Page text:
Survey: Half of Americans, most Republicans think US global influence is waning
Roughly half of Americans and a large majority of Republicans think the nation’s global influence is slipping, according to a new Pew Research analysis.
Overall, 47 percent of respondents told Pew pollsters the country’s influence on the global stage is weakening, while 19 percent said it is waxing, with the remainder deeming it unchanged. The thinktank released the report last week based on a survey conducted earlier this year.
The findings may surprise Democrats who had hoped replacing Donald Trump with Joe Biden would improve the nation’s image of itself and its standing around the world.
Supporters of President Biden widely embraced the narrative that his administration would restore America’s flagging global reputation, elevating the U.S. among its economic allies and rivals.
Biden’s predecessor, Donald Trump, received low marks in many quarters for his handling of international relations over the four years of his presidency.
The new survey didn’t ask about the performance of the Biden administration per se, but it finds that many Americans aren’t feeling good about their country on the international stage.
Predictably, responses split along party lines.
Fifty-eight percent of Americans who don’t support the current president or his party see the nation’s influence slipping, compared to 37 percent of pro-Biden Democrats.
Pew surveyed citizens of 18 other countries and found Americans among the most dispirited about their nation’s global standing. No other country had such a large share of respondents who fear their nation is declining as a global power.
Around the globe, partisan politics colored the responses.
“In almost every country surveyed, those who do not support the political party in power are more likely than supporters to believe that their country’s influence in the world is getting weaker,” the report states.
Fear of slipping global reach seems to run high among the citizens of other global powers.
Forty-three percent of Japanese respondents said they believe the nation’s global sway is weakening, while only 8 percent see it strengthening.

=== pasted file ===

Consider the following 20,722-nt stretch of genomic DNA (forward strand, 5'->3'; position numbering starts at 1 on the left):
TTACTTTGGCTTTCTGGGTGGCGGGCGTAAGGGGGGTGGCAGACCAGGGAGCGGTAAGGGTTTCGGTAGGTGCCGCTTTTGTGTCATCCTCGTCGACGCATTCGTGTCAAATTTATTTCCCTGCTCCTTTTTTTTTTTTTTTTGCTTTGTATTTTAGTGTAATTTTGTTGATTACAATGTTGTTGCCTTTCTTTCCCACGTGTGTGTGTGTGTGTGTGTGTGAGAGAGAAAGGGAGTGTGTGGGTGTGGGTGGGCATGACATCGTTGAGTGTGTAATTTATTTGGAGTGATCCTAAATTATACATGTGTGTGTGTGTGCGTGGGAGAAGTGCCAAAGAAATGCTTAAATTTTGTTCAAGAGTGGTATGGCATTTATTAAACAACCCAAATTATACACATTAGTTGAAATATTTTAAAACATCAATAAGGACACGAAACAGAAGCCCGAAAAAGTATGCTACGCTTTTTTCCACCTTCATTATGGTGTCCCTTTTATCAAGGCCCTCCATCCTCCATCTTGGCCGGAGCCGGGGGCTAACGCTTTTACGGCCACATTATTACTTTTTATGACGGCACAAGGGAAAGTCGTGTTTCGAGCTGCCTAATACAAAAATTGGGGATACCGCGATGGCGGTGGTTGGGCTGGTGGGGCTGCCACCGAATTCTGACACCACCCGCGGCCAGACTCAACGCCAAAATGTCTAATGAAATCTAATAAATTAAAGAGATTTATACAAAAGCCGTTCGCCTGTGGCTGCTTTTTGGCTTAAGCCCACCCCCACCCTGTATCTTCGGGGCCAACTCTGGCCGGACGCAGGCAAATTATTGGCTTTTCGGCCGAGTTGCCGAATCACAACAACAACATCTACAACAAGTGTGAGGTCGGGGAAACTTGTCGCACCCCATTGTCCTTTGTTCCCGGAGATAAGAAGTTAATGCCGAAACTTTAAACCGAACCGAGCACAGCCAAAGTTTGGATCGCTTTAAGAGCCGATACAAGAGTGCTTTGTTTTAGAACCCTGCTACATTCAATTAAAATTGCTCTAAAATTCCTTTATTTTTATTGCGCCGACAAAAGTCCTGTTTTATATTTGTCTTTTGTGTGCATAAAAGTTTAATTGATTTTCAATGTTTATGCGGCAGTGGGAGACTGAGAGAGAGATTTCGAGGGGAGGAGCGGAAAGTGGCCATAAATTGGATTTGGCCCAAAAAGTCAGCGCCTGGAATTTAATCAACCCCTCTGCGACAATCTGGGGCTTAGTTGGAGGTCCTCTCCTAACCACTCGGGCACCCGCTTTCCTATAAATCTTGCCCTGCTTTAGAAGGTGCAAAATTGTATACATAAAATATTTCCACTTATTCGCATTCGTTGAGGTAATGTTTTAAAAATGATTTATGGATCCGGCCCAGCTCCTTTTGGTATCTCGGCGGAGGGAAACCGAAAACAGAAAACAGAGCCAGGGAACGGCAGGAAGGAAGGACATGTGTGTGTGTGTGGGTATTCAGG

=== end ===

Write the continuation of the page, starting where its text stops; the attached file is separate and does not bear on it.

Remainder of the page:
In Britain, 39 percent of respondents perceive the country’s global influence ebbing, while 18 percent see it rising.
Among the world’s largest economies, only Germany reported relative confidence in the nation’s strengthening global stature. Twenty-five percent of Germans see the nation’s influence rising, while 22 percent see it falling.
Of the 19 nations surveyed, only Israel yielded a majority of residents who believe their global influence is rising.
Conversations about America’s waning global gravitas inevitably turn to talk of China’s influence rising. An earlier Pew report found that 66 percent of Americans believe China’s global influence is growing, while only 10 percent sense it is shrinking.
Roughly the same share of Americans, 67 percent, told pollsters they see China’s power and influence as a threat. But the public apparently views China more as rival than foe.
Russia, by contrast, is viewed very much as America’s enemy. Those attitudes shifted quickly after Russia’s February invasion of Ukraine. At the year’s start, people polled by Pew saw both China and Russia more as economic rivals than Cold War-style foes.
Pew’s findings match those of the Gallup organization, which has polled Americans on the country’s global standing for decades. In 2022, only 37 percent of respondents told Gallup they were satisfied with the position of the United States in the world today.
That sentiment seems to be nothing new. Gallup found a large majority of Americans dissatisfied with the nation’s global stature in several polls going back to mid-2000s. By contrast, most Americans voiced confidence in the nation’s global position in the years following the 2001 terror attacks.
Current fears aside, much of the world still regards the United States as the most influential nation.
We know this because of U.S. News, which produces an annual ranking of “Best Countries.”
Factors include a global sorting of nations by perceived international influence.
China and Britain rank second and third in global influence on the U.S. News list.
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